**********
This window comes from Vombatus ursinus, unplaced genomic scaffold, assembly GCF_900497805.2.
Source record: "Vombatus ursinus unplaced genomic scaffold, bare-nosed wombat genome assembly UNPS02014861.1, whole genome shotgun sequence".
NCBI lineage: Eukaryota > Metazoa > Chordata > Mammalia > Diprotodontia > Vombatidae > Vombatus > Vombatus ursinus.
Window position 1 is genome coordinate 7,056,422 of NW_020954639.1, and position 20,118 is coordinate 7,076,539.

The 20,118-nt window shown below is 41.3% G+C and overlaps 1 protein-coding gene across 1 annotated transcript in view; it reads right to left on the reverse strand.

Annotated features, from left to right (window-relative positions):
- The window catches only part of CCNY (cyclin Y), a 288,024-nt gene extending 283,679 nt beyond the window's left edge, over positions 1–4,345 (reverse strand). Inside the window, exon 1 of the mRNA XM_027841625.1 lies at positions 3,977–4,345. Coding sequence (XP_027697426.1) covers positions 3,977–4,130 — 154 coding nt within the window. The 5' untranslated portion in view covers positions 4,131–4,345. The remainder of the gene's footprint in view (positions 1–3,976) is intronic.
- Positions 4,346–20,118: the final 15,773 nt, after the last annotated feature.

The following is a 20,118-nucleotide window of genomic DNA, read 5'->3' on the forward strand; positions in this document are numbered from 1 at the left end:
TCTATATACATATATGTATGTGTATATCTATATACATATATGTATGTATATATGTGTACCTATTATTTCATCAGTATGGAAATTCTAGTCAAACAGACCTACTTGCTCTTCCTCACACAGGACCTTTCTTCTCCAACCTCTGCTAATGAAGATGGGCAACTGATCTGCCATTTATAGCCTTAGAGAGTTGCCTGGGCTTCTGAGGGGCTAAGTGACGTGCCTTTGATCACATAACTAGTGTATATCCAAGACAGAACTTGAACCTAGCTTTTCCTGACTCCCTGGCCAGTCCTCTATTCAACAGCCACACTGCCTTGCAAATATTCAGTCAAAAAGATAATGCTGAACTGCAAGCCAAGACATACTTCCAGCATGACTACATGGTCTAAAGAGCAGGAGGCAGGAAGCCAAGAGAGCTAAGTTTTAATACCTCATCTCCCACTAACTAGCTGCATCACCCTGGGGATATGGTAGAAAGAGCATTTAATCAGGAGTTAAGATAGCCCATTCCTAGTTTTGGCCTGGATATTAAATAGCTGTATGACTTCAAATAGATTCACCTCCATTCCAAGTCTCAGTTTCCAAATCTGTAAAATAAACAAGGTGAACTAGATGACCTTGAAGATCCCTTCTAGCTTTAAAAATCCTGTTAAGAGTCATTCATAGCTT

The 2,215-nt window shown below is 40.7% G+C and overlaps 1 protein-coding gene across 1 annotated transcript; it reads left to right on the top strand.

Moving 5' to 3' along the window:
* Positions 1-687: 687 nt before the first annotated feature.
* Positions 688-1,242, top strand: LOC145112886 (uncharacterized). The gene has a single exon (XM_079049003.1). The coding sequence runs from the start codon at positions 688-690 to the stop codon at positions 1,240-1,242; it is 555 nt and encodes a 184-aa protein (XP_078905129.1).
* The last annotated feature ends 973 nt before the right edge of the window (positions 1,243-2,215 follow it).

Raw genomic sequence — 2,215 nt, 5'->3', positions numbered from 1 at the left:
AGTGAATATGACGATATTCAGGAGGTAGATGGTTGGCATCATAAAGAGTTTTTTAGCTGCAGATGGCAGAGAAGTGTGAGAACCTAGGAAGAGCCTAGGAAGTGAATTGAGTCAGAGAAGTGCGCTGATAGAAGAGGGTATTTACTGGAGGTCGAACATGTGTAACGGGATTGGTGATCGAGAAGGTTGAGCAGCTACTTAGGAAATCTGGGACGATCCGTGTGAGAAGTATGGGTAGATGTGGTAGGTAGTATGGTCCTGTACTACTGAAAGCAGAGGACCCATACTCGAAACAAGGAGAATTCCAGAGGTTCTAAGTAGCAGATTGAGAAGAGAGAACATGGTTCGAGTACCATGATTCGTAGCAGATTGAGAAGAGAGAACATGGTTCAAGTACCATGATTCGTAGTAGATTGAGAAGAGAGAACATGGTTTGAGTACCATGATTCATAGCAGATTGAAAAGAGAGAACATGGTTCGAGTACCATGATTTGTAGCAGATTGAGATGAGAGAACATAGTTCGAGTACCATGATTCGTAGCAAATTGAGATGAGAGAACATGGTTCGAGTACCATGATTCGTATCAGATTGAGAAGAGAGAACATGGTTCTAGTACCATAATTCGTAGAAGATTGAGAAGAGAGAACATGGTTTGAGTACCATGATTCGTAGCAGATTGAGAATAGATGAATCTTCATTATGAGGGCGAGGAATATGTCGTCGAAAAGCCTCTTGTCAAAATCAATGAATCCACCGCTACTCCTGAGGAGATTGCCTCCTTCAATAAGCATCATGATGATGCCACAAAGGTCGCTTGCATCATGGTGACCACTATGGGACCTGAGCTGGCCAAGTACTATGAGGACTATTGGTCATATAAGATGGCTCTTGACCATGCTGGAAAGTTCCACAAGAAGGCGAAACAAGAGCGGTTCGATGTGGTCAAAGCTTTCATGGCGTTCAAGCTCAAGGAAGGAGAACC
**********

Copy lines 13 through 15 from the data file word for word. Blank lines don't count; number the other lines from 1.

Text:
* Positions 1-687: 687 nt before the first annotated feature.
* Positions 688-1,242, top strand: LOC145112886 (uncharacterized). The gene has a single exon (XM_079049003.1). The coding sequence runs from the start codon at positions 688-690 to the stop codon at positions 1,240-1,242; it is 555 nt and encodes a 184-aa protein (XP_078905129.1).
* The last annotated feature ends 973 nt before the right edge of the window (positions 1,243-2,215 follow it).